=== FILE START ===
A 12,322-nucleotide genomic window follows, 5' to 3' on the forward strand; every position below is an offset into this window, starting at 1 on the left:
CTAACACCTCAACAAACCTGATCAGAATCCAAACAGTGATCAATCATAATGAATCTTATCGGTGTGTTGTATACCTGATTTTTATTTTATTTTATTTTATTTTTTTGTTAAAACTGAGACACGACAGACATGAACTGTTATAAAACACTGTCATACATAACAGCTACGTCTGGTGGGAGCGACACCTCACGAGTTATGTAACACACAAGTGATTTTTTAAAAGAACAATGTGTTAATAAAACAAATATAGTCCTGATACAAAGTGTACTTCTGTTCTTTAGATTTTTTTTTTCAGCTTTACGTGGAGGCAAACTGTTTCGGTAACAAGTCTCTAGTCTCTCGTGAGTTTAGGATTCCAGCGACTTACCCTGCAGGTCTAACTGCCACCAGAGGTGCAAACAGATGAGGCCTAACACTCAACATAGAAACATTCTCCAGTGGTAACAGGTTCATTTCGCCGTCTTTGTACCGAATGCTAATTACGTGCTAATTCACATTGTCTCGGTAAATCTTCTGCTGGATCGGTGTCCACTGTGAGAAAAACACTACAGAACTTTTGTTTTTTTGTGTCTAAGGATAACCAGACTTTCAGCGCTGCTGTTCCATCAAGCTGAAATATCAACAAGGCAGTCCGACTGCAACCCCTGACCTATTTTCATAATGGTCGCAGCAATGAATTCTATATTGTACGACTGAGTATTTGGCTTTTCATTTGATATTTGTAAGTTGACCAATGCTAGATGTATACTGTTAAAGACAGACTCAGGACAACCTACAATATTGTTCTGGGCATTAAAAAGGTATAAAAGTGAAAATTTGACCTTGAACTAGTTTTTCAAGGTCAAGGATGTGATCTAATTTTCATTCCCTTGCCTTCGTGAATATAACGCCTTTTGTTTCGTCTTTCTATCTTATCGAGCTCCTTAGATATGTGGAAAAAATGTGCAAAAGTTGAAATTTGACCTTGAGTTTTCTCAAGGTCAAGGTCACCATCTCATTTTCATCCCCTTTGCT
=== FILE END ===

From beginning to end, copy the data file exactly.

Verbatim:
A 12,322-nucleotide genomic window follows, 5' to 3' on the forward strand; every position below is an offset into this window, starting at 1 on the left:
CTAACACCTCAACAAACCTGATCAGAATCCAAACAGTGATCAATCATAATGAATCTTATCGGTGTGTTGTATACCTGATTTTTATTTTATTTTATTTTATTTTTTTGTTAAAACTGAGACACGACAGACATGAACTGTTATAAAACACTGTCATACATAACAGCTACGTCTGGTGGGAGCGACACCTCACGAGTTATGTAACACACAAGTGATTTTTTAAAAGAACAATGTGTTAATAAAACAAATATAGTCCTGATACAAAGTGTACTTCTGTTCTTTAGATTTTTTTTTTCAGCTTTACGTGGAGGCAAACTGTTTCGGTAACAAGTCTCTAGTCTCTCGTGAGTTTAGGATTCCAGCGACTTACCCTGCAGGTCTAACTGCCACCAGAGGTGCAAACAGATGAGGCCTAACACTCAACATAGAAACATTCTCCAGTGGTAACAGGTTCATTTCGCCGTCTTTGTACCGAATGCTAATTACGTGCTAATTCACATTGTCTCGGTAAATCTTCTGCTGGATCGGTGTCCACTGTGAGAAAAACACTACAGAACTTTTGTTTTTTTGTGTCTAAGGATAACCAGACTTTCAGCGCTGCTGTTCCATCAAGCTGAAATATCAACAAGGCAGTCCGACTGCAACCCCTGACCTATTTTCATAATGGTCGCAGCAATGAATTCTATATTGTACGACTGAGTATTTGGCTTTTCATTTGATATTTGTAAGTTGACCAATGCTAGATGTATACTGTTAAAGACAGACTCAGGACAACCTACAATATTGTTCTGGGCATTAAAAAGGTATAAAAGTGAAAATTTGACCTTGAACTAGTTTTTCAAGGTCAAGGATGTGATCTAATTTTCATTCCCTTGCCTTCGTGAATATAACGCCTTTTGTTTCGTCTTTCTATCTTATCGAGCTCCTTAGATATGTGGAAAAAATGTGCAAAAGTTGAAATTTGACCTTGAGTTTTCTCAAGGTCAAGGTCACCATCTCATTTTCATCCCCTTTGCT